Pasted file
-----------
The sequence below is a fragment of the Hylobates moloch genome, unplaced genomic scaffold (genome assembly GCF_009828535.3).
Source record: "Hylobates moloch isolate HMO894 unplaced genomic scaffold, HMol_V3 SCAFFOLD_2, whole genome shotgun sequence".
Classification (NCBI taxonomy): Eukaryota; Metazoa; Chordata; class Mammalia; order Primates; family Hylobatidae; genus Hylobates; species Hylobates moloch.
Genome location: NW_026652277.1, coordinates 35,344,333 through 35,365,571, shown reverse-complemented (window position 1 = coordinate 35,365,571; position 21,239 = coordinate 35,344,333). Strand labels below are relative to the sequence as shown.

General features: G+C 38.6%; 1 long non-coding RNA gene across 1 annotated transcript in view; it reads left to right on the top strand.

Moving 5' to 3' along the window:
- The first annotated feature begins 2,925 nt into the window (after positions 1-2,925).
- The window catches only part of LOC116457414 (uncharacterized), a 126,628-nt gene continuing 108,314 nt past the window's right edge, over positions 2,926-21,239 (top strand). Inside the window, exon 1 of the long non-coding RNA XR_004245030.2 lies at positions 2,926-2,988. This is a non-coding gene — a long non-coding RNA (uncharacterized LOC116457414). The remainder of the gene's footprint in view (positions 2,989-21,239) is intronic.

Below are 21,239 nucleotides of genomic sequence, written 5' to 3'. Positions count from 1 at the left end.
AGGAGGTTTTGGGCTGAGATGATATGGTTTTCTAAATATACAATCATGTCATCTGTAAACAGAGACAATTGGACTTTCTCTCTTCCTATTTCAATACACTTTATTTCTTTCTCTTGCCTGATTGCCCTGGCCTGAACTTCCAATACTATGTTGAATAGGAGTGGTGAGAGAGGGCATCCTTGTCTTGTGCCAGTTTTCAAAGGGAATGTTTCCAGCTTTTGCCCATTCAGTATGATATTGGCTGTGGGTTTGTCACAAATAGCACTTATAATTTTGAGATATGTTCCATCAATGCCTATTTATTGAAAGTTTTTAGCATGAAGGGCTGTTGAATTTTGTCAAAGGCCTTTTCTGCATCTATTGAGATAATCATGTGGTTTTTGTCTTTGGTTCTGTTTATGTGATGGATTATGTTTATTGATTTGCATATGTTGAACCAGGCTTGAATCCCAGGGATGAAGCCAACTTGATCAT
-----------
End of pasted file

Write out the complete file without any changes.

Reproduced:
The sequence below is a fragment of the Hylobates moloch genome, unplaced genomic scaffold (genome assembly GCF_009828535.3).
Source record: "Hylobates moloch isolate HMO894 unplaced genomic scaffold, HMol_V3 SCAFFOLD_2, whole genome shotgun sequence".
Classification (NCBI taxonomy): Eukaryota; Metazoa; Chordata; class Mammalia; order Primates; family Hylobatidae; genus Hylobates; species Hylobates moloch.
Genome location: NW_026652277.1, coordinates 35,344,333 through 35,365,571, shown reverse-complemented (window position 1 = coordinate 35,365,571; position 21,239 = coordinate 35,344,333). Strand labels below are relative to the sequence as shown.

General features: G+C 38.6%; 1 long non-coding RNA gene across 1 annotated transcript in view; it reads left to right on the top strand.

Moving 5' to 3' along the window:
- The first annotated feature begins 2,925 nt into the window (after positions 1-2,925).
- The window catches only part of LOC116457414 (uncharacterized), a 126,628-nt gene continuing 108,314 nt past the window's right edge, over positions 2,926-21,239 (top strand). Inside the window, exon 1 of the long non-coding RNA XR_004245030.2 lies at positions 2,926-2,988. This is a non-coding gene — a long non-coding RNA (uncharacterized LOC116457414). The remainder of the gene's footprint in view (positions 2,989-21,239) is intronic.

Below are 21,239 nucleotides of genomic sequence, written 5' to 3'. Positions count from 1 at the left end.
AGGAGGTTTTGGGCTGAGATGATATGGTTTTCTAAATATACAATCATGTCATCTGTAAACAGAGACAATTGGACTTTCTCTCTTCCTATTTCAATACACTTTATTTCTTTCTCTTGCCTGATTGCCCTGGCCTGAACTTCCAATACTATGTTGAATAGGAGTGGTGAGAGAGGGCATCCTTGTCTTGTGCCAGTTTTCAAAGGGAATGTTTCCAGCTTTTGCCCATTCAGTATGATATTGGCTGTGGGTTTGTCACAAATAGCACTTATAATTTTGAGATATGTTCCATCAATGCCTATTTATTGAAAGTTTTTAGCATGAAGGGCTGTTGAATTTTGTCAAAGGCCTTTTCTGCATCTATTGAGATAATCATGTGGTTTTTGTCTTTGGTTCTGTTTATGTGATGGATTATGTTTATTGATTTGCATATGTTGAACCAGGCTTGAATCCCAGGGATGAAGCCAACTTGATCAT